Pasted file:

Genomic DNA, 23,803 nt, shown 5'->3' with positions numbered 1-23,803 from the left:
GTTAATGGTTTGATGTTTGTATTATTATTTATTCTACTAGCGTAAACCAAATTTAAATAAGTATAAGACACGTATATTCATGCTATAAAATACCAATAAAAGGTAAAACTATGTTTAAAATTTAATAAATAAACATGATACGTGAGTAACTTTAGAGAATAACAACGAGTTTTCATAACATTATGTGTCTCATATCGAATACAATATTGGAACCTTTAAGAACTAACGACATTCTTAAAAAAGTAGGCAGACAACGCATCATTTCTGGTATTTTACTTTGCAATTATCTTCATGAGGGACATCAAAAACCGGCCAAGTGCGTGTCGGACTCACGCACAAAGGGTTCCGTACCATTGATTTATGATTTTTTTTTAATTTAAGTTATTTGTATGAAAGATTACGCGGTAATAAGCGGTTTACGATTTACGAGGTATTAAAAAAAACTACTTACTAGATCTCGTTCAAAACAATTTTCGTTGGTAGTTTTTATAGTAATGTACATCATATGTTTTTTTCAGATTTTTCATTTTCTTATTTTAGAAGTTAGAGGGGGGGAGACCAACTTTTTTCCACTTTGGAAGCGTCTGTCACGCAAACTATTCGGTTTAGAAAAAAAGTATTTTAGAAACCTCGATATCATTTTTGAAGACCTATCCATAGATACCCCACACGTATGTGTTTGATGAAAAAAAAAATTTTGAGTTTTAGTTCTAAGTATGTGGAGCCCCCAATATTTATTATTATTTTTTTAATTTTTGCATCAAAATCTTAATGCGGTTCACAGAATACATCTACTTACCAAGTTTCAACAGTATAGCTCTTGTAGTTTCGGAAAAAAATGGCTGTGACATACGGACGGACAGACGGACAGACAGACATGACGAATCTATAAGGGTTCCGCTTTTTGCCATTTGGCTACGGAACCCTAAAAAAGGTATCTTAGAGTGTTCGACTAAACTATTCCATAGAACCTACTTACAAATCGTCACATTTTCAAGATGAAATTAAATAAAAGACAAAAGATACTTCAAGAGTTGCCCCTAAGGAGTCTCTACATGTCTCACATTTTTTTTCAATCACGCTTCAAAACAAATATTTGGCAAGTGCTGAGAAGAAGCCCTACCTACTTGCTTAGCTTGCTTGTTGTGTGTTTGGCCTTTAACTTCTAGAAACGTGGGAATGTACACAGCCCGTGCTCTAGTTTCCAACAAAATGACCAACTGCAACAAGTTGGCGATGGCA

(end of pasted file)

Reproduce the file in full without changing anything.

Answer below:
Genomic DNA, 23,803 nt, shown 5'->3' with positions numbered 1-23,803 from the left:
GTTAATGGTTTGATGTTTGTATTATTATTTATTCTACTAGCGTAAACCAAATTTAAATAAGTATAAGACACGTATATTCATGCTATAAAATACCAATAAAAGGTAAAACTATGTTTAAAATTTAATAAATAAACATGATACGTGAGTAACTTTAGAGAATAACAACGAGTTTTCATAACATTATGTGTCTCATATCGAATACAATATTGGAACCTTTAAGAACTAACGACATTCTTAAAAAAGTAGGCAGACAACGCATCATTTCTGGTATTTTACTTTGCAATTATCTTCATGAGGGACATCAAAAACCGGCCAAGTGCGTGTCGGACTCACGCACAAAGGGTTCCGTACCATTGATTTATGATTTTTTTTTAATTTAAGTTATTTGTATGAAAGATTACGCGGTAATAAGCGGTTTACGATTTACGAGGTATTAAAAAAAACTACTTACTAGATCTCGTTCAAAACAATTTTCGTTGGTAGTTTTTATAGTAATGTACATCATATGTTTTTTTCAGATTTTTCATTTTCTTATTTTAGAAGTTAGAGGGGGGGAGACCAACTTTTTTCCACTTTGGAAGCGTCTGTCACGCAAACTATTCGGTTTAGAAAAAAAGTATTTTAGAAACCTCGATATCATTTTTGAAGACCTATCCATAGATACCCCACACGTATGTGTTTGATGAAAAAAAAAATTTTGAGTTTTAGTTCTAAGTATGTGGAGCCCCCAATATTTATTATTATTTTTTTAATTTTTGCATCAAAATCTTAATGCGGTTCACAGAATACATCTACTTACCAAGTTTCAACAGTATAGCTCTTGTAGTTTCGGAAAAAAATGGCTGTGACATACGGACGGACAGACGGACAGACAGACATGACGAATCTATAAGGGTTCCGCTTTTTGCCATTTGGCTACGGAACCCTAAAAAAGGTATCTTAGAGTGTTCGACTAAACTATTCCATAGAACCTACTTACAAATCGTCACATTTTCAAGATGAAATTAAATAAAAGACAAAAGATACTTCAAGAGTTGCCCCTAAGGAGTCTCTACATGTCTCACATTTTTTTTCAATCACGCTTCAAAACAAATATTTGGCAAGTGCTGAGAAGAAGCCCTACCTACTTGCTTAGCTTGCTTGTTGTGTGTTTGGCCTTTAACTTCTAGAAACGTGGGAATGTACACAGCCCGTGCTCTAGTTTCCAACAAAATGACCAACTGCAACAAGTTGGCGATGGCA